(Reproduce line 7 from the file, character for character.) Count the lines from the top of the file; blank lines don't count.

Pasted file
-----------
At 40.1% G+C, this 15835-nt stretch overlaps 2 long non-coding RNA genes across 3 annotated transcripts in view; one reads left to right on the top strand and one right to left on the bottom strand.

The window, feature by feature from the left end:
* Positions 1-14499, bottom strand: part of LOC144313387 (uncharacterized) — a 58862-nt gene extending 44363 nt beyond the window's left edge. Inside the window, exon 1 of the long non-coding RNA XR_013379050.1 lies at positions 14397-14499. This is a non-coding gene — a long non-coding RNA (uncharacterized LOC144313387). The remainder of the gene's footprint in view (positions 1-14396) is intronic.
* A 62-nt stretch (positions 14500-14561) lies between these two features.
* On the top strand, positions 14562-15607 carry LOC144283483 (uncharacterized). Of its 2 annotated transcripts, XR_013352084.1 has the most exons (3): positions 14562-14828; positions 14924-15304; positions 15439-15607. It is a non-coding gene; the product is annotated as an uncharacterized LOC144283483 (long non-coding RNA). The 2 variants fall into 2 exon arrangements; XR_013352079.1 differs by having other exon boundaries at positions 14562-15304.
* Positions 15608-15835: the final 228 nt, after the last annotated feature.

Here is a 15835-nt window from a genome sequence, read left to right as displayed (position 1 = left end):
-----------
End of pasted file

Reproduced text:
Here is a 15835-nt window from a genome sequence, read left to right as displayed (position 1 = left end):